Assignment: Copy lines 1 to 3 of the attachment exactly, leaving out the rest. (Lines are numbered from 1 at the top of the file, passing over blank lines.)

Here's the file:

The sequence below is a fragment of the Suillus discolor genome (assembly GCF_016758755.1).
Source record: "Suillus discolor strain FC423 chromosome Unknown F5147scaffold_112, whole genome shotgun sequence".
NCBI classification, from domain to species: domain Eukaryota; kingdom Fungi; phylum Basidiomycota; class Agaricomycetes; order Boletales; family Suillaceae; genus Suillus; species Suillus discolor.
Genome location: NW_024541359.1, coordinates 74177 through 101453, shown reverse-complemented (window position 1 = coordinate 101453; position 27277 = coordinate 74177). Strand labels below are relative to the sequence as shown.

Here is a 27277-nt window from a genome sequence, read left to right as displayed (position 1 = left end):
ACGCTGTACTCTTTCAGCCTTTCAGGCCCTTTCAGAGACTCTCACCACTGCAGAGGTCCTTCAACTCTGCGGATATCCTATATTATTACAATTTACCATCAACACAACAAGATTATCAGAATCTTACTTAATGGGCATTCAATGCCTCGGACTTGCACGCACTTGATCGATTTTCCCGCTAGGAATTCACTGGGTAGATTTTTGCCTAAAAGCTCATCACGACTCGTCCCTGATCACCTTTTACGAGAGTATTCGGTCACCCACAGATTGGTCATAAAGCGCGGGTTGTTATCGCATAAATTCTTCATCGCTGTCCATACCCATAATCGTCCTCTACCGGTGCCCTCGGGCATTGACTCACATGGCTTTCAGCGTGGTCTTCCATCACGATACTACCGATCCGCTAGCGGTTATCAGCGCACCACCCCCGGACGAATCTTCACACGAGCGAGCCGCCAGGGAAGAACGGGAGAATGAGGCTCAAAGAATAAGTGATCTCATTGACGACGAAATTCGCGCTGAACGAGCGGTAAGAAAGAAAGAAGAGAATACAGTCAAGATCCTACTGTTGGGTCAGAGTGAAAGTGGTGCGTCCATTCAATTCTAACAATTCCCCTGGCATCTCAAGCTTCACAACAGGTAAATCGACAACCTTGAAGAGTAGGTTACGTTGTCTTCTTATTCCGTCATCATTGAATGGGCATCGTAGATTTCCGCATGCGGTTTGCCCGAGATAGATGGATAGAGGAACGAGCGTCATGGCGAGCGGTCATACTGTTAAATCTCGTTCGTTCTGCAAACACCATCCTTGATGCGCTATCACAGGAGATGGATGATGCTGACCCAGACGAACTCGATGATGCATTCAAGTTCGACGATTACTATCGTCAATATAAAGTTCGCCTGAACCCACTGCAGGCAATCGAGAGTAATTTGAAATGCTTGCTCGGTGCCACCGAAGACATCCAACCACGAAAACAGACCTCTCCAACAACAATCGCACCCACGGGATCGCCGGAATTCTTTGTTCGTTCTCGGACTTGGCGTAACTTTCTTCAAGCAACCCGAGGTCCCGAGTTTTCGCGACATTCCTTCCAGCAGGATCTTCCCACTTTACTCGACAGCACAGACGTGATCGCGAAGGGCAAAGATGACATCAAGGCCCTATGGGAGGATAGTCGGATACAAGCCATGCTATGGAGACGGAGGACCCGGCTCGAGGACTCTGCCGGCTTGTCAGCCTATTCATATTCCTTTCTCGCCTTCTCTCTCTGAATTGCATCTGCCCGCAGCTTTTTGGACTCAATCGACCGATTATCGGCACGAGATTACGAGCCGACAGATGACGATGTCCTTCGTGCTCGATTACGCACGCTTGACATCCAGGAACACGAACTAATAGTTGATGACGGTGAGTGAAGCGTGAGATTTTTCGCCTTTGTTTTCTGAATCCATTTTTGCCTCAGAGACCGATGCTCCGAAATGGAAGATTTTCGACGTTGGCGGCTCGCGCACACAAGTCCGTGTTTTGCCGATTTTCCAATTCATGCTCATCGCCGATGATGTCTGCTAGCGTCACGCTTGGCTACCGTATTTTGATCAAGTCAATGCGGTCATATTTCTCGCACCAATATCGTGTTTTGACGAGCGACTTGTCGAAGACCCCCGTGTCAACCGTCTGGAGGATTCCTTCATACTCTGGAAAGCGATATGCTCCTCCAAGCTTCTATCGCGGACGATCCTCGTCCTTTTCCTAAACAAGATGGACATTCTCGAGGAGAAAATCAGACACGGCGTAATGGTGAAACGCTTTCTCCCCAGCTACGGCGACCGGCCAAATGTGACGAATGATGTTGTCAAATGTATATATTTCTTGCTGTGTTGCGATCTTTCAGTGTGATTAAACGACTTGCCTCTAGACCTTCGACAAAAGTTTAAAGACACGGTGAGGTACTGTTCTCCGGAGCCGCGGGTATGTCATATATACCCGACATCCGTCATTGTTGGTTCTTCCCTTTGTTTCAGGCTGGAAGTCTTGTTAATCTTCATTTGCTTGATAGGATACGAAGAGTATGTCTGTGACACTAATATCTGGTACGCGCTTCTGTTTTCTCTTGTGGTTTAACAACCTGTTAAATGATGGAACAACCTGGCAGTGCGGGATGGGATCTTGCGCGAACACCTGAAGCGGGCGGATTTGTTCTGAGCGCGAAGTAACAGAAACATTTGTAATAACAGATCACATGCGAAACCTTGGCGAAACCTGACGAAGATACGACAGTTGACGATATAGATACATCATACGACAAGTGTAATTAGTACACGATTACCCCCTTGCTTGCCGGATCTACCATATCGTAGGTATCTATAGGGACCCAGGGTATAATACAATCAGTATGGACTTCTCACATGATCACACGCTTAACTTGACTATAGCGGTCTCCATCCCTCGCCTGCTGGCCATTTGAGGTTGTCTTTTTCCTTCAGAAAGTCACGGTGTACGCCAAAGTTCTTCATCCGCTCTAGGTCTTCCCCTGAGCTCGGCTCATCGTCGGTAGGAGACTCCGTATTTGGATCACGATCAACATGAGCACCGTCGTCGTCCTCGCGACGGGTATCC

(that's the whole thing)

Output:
The sequence below is a fragment of the Suillus discolor genome (assembly GCF_016758755.1).
Source record: "Suillus discolor strain FC423 chromosome Unknown F5147scaffold_112, whole genome shotgun sequence".
NCBI classification, from domain to species: domain Eukaryota; kingdom Fungi; phylum Basidiomycota; class Agaricomycetes; order Boletales; family Suillaceae; genus Suillus; species Suillus discolor.